The only question that remains is, whether the court had power to relieve the parties from the stipulation and consent that the order be entered; for if the power existed, it was discretionary in the court to grant the relief asked; and the order granted in the exercise of such discretion is not appealable to this court. It is not an unusual thing to relieve parties from stipulations made in the progress of the action; and courts have always regarded this as within their power, and the exercise of it is frequently necessary to promote justice and prevent wrong.

In Malin v. Kinney (1 Caines, 117), a party was relieved from a stipulation that two causes should abide the event of two others, after the latter had been tried. A like agreement made in open court was set aside and vacated, in The Hiram (1 Wheat., 440). Ch. J. MARSHALL says: "If a judgment be confessed under a clear mistake, a court of law will set that judgment aside, if application be made while the judgment is in its power." See also Buck v. Farralt (3 P. Wms., 242). Even a release may be set aside on motion for fraud. ( Ferris v. Crawford, 2 Denio, 595, per BURROW, Ch. J., p. 604.) Other cases might be referred to, but these suffice to show, upon authority, that the court below had control of the order entered by consent, and power to relieve the parties from their stipulation.

Whether the causes assigned were sufficient to justify the court in the exercise of the power was exclusively for that court to determine; there certainly was not an entire absence of a foundation for the application. It is true, as urged by the appellants, that the stipulation was in the nature of a compact or agreement of the parties, and valid per se; but, like other compacts and agreements made in the progress of an action and affecting proceedings in it, it was liable to be dealt with summarily by the court, so long as the parties could be restored to the same condition in which they would have been if no agreement had been made. The Baltimore suit was not the result of the stipulation; and unless barred by the order which was vacated is not necessarily affected by it, certainly not upon the theory of the plaintiffs in that action. They contend that the action of the present plaintiff is upon one set of policies, and their action in Baltimore upon another; that the causes of action are distinct, and the actions are not for the same debt, and that, therefore, there is no case for an interpleader. Whether this be so will be for the courts to determine when the question is presented for decision. It is not before us. The insurance company have lost nothing, and no rights have been imperiled by the entry of the order and its subsequent vacation. The remedy by a suit of interpleader is still open to it, and it can lose nothing; for if it is compelled to resort to an action and has judgment of interpleader, it will have its costs from the fund. There is a question whether the order was fully warranted by the stipulation, but that will not be considered; and as we are satisfied that the appeal must be dismissed, the questions upon the merits will not be examined.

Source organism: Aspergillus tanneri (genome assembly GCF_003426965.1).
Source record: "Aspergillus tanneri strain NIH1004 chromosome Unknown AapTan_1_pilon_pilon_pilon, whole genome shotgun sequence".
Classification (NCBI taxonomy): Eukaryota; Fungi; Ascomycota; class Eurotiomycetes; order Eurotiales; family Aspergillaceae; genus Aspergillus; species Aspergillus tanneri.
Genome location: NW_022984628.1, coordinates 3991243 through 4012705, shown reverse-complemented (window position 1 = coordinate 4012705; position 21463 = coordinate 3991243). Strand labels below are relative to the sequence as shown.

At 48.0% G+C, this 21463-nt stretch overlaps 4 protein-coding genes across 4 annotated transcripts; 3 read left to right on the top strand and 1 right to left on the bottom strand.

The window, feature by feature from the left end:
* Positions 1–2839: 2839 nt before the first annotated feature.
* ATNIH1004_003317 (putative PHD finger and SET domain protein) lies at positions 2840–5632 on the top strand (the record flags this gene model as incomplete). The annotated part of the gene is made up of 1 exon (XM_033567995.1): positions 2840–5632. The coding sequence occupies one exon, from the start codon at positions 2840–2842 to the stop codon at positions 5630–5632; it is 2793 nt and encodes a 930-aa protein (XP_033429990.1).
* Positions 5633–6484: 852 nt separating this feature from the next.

The appeal must be dismissed.

All concur.

Appeal dismissed.

Summaries of

Barry v. Mutual Life Ins. Co. of N.Y

Court of Appeals of the State of New York
Oct 10, 1873
53 N.Y. 536 (N.Y. 1873)
Case details for

Barry v. Mutual Life Ins. Co. of N.Y

Case Details


Court:Court of Appeals of the State of New York

Date published: Oct 10, 1873


53 N.Y. 536 (N.Y. 1873)